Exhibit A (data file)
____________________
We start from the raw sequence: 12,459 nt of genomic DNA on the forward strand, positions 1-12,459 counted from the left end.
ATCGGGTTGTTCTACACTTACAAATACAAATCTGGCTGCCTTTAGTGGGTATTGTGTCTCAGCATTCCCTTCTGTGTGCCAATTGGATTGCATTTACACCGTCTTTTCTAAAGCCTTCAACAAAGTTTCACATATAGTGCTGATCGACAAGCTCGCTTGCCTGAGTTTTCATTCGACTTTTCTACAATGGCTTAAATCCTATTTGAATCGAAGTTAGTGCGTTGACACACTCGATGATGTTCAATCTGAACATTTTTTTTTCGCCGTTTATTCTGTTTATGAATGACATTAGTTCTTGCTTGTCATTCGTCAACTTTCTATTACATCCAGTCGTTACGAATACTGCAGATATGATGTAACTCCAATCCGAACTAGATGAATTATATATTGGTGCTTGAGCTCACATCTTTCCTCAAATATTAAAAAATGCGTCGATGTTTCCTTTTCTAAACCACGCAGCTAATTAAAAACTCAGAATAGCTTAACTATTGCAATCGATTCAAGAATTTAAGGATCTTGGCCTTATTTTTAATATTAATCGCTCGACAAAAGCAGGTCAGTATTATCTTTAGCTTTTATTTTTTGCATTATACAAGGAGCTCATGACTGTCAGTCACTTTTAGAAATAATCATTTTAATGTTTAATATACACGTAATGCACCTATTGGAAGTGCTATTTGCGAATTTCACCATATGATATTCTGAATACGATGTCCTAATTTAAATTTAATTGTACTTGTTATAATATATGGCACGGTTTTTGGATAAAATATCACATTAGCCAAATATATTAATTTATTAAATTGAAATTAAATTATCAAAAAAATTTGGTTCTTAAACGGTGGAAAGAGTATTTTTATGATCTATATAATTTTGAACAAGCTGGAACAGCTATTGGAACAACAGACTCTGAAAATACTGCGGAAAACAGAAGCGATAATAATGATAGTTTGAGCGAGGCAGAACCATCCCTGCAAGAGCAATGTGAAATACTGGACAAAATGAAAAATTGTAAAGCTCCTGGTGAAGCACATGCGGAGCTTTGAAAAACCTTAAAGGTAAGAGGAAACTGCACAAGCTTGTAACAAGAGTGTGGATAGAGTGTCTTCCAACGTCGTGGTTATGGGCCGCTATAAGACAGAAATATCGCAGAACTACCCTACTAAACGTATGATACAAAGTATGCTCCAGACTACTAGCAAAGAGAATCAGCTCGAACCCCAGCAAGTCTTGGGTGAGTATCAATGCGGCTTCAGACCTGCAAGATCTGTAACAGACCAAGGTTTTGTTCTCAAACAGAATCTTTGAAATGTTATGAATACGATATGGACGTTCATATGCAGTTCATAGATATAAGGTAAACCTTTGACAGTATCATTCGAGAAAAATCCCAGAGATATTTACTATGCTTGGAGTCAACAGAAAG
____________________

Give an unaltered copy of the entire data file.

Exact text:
We start from the raw sequence: 12,459 nt of genomic DNA on the forward strand, positions 1-12,459 counted from the left end.
ATCGGGTTGTTCTACACTTACAAATACAAATCTGGCTGCCTTTAGTGGGTATTGTGTCTCAGCATTCCCTTCTGTGTGCCAATTGGATTGCATTTACACCGTCTTTTCTAAAGCCTTCAACAAAGTTTCACATATAGTGCTGATCGACAAGCTCGCTTGCCTGAGTTTTCATTCGACTTTTCTACAATGGCTTAAATCCTATTTGAATCGAAGTTAGTGCGTTGACACACTCGATGATGTTCAATCTGAACATTTTTTTTTCGCCGTTTATTCTGTTTATGAATGACATTAGTTCTTGCTTGTCATTCGTCAACTTTCTATTACATCCAGTCGTTACGAATACTGCAGATATGATGTAACTCCAATCCGAACTAGATGAATTATATATTGGTGCTTGAGCTCACATCTTTCCTCAAATATTAAAAAATGCGTCGATGTTTCCTTTTCTAAACCACGCAGCTAATTAAAAACTCAGAATAGCTTAACTATTGCAATCGATTCAAGAATTTAAGGATCTTGGCCTTATTTTTAATATTAATCGCTCGACAAAAGCAGGTCAGTATTATCTTTAGCTTTTATTTTTTGCATTATACAAGGAGCTCATGACTGTCAGTCACTTTTAGAAATAATCATTTTAATGTTTAATATACACGTAATGCACCTATTGGAAGTGCTATTTGCGAATTTCACCATATGATATTCTGAATACGATGTCCTAATTTAAATTTAATTGTACTTGTTATAATATATGGCACGGTTTTTGGATAAAATATCACATTAGCCAAATATATTAATTTATTAAATTGAAATTAAATTATCAAAAAAATTTGGTTCTTAAACGGTGGAAAGAGTATTTTTATGATCTATATAATTTTGAACAAGCTGGAACAGCTATTGGAACAACAGACTCTGAAAATACTGCGGAAAACAGAAGCGATAATAATGATAGTTTGAGCGAGGCAGAACCATCCCTGCAAGAGCAATGTGAAATACTGGACAAAATGAAAAATTGTAAAGCTCCTGGTGAAGCACATGCGGAGCTTTGAAAAACCTTAAAGGTAAGAGGAAACTGCACAAGCTTGTAACAAGAGTGTGGATAGAGTGTCTTCCAACGTCGTGGTTATGGGCCGCTATAAGACAGAAATATCGCAGAACTACCCTACTAAACGTATGATACAAAGTATGCTCCAGACTACTAGCAAAGAGAATCAGCTCGAACCCCAGCAAGTCTTGGGTGAGTATCAATGCGGCTTCAGACCTGCAAGATCTGTAACAGACCAAGGTTTTGTTCTCAAACAGAATCTTTGAAATGTTATGAATACGATATGGACGTTCATATGCAGTTCATAGATATAAGGTAAACCTTTGACAGTATCATTCGAGAAAAATCCCAGAGATATTTACTATGCTTGGAGTCAACAGAAAG